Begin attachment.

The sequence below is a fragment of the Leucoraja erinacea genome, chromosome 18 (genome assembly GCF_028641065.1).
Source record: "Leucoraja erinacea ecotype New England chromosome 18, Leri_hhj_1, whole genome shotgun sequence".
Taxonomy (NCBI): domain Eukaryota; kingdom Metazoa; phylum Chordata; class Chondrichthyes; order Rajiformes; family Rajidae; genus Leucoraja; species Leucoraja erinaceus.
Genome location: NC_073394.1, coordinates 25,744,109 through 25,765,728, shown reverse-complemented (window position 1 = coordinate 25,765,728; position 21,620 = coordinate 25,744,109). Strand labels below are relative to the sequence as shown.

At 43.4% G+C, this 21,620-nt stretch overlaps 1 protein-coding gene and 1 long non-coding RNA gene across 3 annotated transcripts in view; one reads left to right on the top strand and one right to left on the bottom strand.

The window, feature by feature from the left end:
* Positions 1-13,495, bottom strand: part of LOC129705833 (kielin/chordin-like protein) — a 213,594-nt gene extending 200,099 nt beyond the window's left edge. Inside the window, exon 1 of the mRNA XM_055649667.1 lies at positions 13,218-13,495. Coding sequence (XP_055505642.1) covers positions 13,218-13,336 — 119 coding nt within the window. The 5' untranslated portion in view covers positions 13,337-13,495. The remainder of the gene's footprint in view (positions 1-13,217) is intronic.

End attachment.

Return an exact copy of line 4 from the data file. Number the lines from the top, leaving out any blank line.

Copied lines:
Genome location: NC_073394.1, coordinates 25,744,109 through 25,765,728, shown reverse-complemented (window position 1 = coordinate 25,765,728; position 21,620 = coordinate 25,744,109). Strand labels below are relative to the sequence as shown.